Statue of a Standing Siren

Object Details


Statue of a Standing Siren




Greek (South Italian,Tarantine)


Tarentum (Taras), South Italy (Place created)


330–300 B.C.


Terracotta with white slip and polychromy (red)

Object Number:



140 × 48 × 68 cm (55 1/8 × 18 7/8 × 26 3/4 in.)

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The upper half of the Siren’s body is human, while the lower half features a bird’s tail, legs, and talons, which grip a small, rocky base. The bird part is identical to a second Siren (76.AD.11.2), both of which compose a group with a seated poet, possibly Orpheus (76.AD.11.1). The Siren wears a thigh-length chiton with an apoptygma (cape-like fold) that clings to her body, forming “windswept” pleats. A sash is wrapped high around the chest and two shoulder straps cross over the bust, in the opposite direction relative to those of the other Siren. Her left hand is held in front of her chest, and her right arm stretches further out, a pose that suggests singing or dancing. Her face, turned proper right, has features resembling those of the seated poet: well-defined, almond-shaped eyes with a low eyebrow ridge; straight nose with a rounded tip; clearly defined, fleshy lips and prominent chin. Her short neck is marked by a “Venus ring.” Roughly modeled, short curls, most of which have broken off, are applied to her head. There are three holes on the rocky base and beneath her tail. Sirens were mythological creatures whose singing lured sailors to their deaths. While the precise identity of the seated poet is uncertain, the imagery of the sculptural group is funerary in nature and may have decorated a tomb.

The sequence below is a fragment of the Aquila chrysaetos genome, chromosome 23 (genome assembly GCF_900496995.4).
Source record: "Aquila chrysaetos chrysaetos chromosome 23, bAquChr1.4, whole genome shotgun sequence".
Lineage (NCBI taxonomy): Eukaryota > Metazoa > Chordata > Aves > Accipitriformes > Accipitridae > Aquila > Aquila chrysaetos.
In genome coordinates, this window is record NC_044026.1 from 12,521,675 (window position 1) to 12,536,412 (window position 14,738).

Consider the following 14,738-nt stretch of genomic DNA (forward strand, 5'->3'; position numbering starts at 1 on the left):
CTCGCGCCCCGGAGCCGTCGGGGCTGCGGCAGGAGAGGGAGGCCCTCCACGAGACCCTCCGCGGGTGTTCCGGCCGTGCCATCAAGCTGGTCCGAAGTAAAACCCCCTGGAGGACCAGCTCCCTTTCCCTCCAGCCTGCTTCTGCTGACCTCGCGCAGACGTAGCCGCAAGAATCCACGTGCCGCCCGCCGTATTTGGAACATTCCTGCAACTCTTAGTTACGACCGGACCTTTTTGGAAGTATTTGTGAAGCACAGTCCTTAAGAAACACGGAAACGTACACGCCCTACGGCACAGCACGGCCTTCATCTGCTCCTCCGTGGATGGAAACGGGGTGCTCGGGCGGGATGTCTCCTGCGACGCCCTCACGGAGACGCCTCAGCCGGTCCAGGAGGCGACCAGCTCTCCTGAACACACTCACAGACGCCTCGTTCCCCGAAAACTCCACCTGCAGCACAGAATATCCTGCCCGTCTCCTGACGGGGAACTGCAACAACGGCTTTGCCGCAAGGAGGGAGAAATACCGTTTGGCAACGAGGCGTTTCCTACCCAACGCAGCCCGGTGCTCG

Related Works
- 1976

Bank Leu, A.G. (Zurich, Switzerland), sold to the J. Paul Getty Museum, 1976.

Ancient Art from the Permanent Collection (March 16, 1999 to May 23, 2004)
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